During a visit to the Wilson Garden in October, I couldn't help being impressed by Jim Zook's report of aPheasant Cuckoo (Dromococcyx phasianellus). And not so much for the bird itself, rare and elusive goodie that it is, as for the manner in which Jim left an entry in the logbook for animal sightings (kept near the coffee machine in the dining area). As a lesson to all of us who should know better, and with Jim's permission, I reproduce his record:
Sept. 2, 2000 - Pheasant Cuckoo (Dromococcyx phasianellus)
A juvenile, seen along the Wilson Forest Trail (WG 32 trail marker) just above the carril and mojón that mark the old Gamboa property boundary, at 7:00. No sign of foster parents although the bird seemed pretty old, old enough to be on its own. The bird flushed off the trail and flew up to a vine at eye level and perched so that I saw mostly its back, but also the side of its head and neck. It was very dark brown above, no prominent white tips to upperpart feathers, what I could see of underparts were all rich buff in color, with a pronounced buffy eye stripe, head was not crested, or what crest there was, was layed flat. Big head, thin neck and strong dark and light pattern made it look almost like a sungrebe. Long markedly graduated tail, all dark from above. The bird sat still while I watched it for about 5 minutes. I gave a whistled imitation of the adult's call but there was no response from the bird other than to slightly puff out its throat. As soon as I took a step to get closer (I was about 20m away with an unobstructed view) the bird flew off, uttering a single sharp, Quetzal-like bark, and that was it. Hope I don't have to wait another 12 years before I see my next Pheasant Cuckoo.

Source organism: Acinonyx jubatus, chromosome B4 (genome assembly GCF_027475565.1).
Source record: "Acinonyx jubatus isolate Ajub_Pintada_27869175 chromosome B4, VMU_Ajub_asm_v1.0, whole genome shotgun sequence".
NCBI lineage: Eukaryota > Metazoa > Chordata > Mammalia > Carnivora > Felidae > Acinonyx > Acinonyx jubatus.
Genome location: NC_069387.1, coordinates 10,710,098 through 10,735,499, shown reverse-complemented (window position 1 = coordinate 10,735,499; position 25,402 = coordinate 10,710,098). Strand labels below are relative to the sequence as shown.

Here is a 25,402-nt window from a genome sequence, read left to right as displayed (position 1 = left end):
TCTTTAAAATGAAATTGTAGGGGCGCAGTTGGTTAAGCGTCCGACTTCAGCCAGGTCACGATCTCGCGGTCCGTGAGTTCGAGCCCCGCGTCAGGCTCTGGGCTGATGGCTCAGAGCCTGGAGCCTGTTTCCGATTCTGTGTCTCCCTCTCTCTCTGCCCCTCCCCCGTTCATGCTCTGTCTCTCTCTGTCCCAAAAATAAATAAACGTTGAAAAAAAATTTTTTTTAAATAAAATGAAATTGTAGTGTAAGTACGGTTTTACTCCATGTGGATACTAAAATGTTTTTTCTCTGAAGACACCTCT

- Jim Zook
In October, George and Val Wallace apparently saw a Pheasant Cuckoo atEl Rodeo, about one kilometer before the Cabriola Restaurant, in a coffee plantation alongside the road. That makes eight species of Cuculidae known for El Rodeo.
Lana @ Luna Lodge Logs In
After the last edition of the GBN, Lana Wedmore and I had the following exchange of correspondence:LW: I just wanted to tell you about some of the birds that we have been seeing at Luna Lodge on the Peninsula de Osa near Carate. The guides have seen the Crested Eagle (Morphnus guianensis) more than six times and last week on the 22nd of Sept. I was doing yoga on the deck at around 4:00pm and he flew right in front of the deck. One of the guides came out and then all of the staff and we all saw it. He stayed in front of the Lodge for quite some time, long enough for all of us to get a good look. He then flew up and was right above us. Circling for the longest time. We saw and heard him for at least 30 mins. We saw on the 14th of Sept. six Turquoise Cotingas (Cotinga ridgwayi) on our property right around the Lodge. We have seen the Ornate Hawk-Eagle (Spizaetus ornatus) quite a few times. The Black-cheeked Ant Tanager (Habia atrimaxillaris) is common here. We see it quite frequently. I just wanted to inform you of some of the special birds that we have been seeing and keeping track of. The bird watching has been amazing this year.
RG: Having had such nice looks at the Crested Eagle, what do you think: Was there really aHarpy Eagle (Harpia harpyja) around last year, or might it have been Crested Eagle (which is impressively large)? LW: The guides are still quite sure it was a Harpy Eagle. The size was quite different. We will keep you informed.
Website by Association
Another online birding resource for Costa Rica now exists. TheAsociación Ornitológica de Costa Rica recently unveiled its website (in Spanish), where in addition to finding out about some recent rare bird sightings you can see a photo of an albino Rufous-tailed Hummingbird (Amazilia tzacatl) that's been hanging out around the church in Curridabat (east of San José).
Beginning with this edition of the newsletter, I'm introducing this section to address updates to information presented in past editions.
Rufous-necked Wood-Rail News Gets Response